Review: Alyce Kills


Alyce works in a dead end job with a bitch as a boss. She lives in a shithole apartment with her landlord breathing down her neck. Her only friend thinks she has a Single White Female complex. Yeah, Alyce is a postage stamp away from going postal.

When Alyce and her friend Carol go out on the town for a night of drinking and partying, they find Carol’s boyfriend cheating on her. Distraught and looking to forget, they score some drugs, nearly have a lesbian tryst and end up on the roof where Alyce accidently, maybe, possibly pushes her friend off. Presuming she is dead, Alyce makes up a story to the police that Carol committed suicide. But Carol isn’t dead. She’s just seriously messed up and in the hospital. 

This bit of information sends Alyce into a semi-delusional state where she buys drugs from a sleazy drug dealer with sex, sees her friend in a dead state at her kitchen table, loses her job and does even worse deeds to her friend than before. Unfortunately, that’s the extent of the majority of the film with little to no horror elements happening until the last act.

Obviously, the trouble with Alyce Kills is that it moves slow. Painfully slow. Alyce’s decent into madness, which is the focus here, is plodding with little interest, zero scares and a host of psychedelic imagery or weird drug-related illusions. Plus there are just random bits of oddities scattered throughout such as:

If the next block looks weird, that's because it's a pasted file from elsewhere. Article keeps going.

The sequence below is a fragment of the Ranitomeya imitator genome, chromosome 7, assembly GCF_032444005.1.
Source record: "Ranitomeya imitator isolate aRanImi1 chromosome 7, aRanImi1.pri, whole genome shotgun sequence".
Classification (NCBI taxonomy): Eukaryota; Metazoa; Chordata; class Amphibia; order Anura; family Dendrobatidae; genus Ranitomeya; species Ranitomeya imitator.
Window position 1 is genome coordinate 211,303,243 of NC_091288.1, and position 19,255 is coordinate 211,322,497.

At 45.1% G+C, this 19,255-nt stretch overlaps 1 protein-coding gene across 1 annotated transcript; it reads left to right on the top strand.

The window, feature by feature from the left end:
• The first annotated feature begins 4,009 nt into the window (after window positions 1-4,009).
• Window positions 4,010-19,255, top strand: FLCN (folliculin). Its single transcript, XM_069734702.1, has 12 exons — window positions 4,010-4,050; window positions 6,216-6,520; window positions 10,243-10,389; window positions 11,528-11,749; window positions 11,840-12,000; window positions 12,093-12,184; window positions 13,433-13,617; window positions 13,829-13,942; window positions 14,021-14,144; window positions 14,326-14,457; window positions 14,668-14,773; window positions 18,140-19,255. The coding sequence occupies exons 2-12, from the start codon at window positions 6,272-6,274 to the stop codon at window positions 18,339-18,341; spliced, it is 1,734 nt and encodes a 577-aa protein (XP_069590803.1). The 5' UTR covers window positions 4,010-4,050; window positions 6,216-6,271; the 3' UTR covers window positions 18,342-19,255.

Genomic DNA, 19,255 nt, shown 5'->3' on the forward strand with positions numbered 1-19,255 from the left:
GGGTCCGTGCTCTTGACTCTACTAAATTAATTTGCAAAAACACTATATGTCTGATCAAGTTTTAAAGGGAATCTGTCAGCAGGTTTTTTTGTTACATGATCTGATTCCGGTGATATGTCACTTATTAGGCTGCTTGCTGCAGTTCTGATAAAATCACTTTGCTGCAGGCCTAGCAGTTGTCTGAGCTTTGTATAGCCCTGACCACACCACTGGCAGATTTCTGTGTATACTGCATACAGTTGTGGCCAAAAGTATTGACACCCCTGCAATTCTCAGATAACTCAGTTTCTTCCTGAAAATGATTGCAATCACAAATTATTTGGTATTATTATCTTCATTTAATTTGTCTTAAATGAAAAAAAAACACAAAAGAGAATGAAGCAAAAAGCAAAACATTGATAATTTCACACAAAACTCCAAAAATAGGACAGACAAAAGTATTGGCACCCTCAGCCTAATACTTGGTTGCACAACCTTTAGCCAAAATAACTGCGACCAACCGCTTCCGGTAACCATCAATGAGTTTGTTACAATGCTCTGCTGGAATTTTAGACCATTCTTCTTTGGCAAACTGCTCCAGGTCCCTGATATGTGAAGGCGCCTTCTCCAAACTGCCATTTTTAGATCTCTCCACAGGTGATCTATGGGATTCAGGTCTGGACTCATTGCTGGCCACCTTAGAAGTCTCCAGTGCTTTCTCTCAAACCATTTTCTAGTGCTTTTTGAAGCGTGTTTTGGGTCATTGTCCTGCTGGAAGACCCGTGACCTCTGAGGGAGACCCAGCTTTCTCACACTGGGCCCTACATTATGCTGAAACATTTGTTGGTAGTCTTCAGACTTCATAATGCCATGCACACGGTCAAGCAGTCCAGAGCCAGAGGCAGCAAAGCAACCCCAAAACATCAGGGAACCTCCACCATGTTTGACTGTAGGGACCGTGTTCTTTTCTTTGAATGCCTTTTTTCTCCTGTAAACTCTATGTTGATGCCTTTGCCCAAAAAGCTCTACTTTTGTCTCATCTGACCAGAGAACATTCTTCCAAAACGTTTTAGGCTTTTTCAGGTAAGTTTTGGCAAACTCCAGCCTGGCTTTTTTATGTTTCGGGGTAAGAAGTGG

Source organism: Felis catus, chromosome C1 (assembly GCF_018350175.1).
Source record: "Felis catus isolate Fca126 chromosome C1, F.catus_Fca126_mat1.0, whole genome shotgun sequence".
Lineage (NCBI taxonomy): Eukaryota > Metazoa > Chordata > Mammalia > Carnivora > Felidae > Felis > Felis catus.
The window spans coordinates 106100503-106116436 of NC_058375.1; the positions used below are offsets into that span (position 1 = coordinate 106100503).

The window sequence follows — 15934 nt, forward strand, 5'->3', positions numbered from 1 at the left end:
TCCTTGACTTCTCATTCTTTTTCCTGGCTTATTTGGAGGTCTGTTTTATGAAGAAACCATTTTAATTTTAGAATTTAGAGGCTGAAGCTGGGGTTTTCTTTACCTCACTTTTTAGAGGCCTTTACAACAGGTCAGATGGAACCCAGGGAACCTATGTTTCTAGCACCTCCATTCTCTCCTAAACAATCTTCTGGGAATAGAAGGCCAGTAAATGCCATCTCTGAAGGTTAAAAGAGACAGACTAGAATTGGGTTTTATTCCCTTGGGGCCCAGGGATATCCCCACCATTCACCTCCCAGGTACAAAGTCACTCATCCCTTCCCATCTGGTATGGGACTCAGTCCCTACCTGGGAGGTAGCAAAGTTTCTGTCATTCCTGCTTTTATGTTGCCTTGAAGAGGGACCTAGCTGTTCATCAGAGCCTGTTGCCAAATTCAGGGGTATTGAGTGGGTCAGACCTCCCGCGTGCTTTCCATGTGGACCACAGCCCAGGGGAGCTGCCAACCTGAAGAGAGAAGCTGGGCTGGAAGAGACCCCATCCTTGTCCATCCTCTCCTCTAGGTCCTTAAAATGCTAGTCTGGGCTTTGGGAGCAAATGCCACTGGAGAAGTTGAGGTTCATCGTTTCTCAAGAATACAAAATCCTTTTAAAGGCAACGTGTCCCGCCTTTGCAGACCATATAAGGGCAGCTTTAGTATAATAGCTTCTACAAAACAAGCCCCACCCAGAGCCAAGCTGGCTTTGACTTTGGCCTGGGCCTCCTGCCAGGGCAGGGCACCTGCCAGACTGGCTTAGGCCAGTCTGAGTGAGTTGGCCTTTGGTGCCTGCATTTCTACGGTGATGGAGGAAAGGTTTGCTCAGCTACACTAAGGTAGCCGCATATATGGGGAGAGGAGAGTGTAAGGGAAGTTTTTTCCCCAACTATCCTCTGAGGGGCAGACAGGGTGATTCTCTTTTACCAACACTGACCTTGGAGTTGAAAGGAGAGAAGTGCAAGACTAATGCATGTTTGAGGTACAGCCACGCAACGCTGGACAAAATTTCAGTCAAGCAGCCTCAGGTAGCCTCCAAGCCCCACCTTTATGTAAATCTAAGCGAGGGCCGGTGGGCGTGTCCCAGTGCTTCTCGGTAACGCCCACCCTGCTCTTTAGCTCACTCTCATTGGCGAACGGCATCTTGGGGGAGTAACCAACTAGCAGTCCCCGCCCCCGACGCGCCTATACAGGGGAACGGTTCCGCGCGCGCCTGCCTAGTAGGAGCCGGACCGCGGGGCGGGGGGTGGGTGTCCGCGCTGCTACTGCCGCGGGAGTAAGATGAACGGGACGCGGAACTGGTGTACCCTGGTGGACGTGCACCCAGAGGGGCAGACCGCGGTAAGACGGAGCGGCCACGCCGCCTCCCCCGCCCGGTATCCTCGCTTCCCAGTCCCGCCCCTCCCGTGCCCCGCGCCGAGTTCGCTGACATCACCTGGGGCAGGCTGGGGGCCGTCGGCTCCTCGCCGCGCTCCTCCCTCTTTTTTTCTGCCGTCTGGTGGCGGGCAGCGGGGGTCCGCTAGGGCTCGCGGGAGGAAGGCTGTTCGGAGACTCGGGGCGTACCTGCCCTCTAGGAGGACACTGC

• Necrophilia boob touching.
  • War masturbation.
  • Random Russian roulette.
  • Hugging the dead.
  • Bat phobia.
  • Nipple lancing.
  • Weird sex fight.
  • Arm in a microwave.
  • Arm in a blender.
  • Arm in a garbage disposal.

When the final act arrives, we finally get the payoff that we were expecting from the outset of the movie – considering the title you’d think it would be more prevalent. However, Alyce Kills has moved at such a snail’s pace that at this point we don’t care and it seems like an easy way out to have her go full blown mental in the last 15 minutes – despite the fact from the get go that’s where we knew it was going.

Had some of this violent aggression been shown at the beginning or at least hinted at, instead of spending two-thirds of the movie with strange imagery and Alyce trying to deal with the accident involving her friend, then maybe it makes sense. Again, it is an easy out.

While the acting is decent, the production is pretty good, the storyline leaves a lot to be desired and probably makes it a Netflix option at best. 

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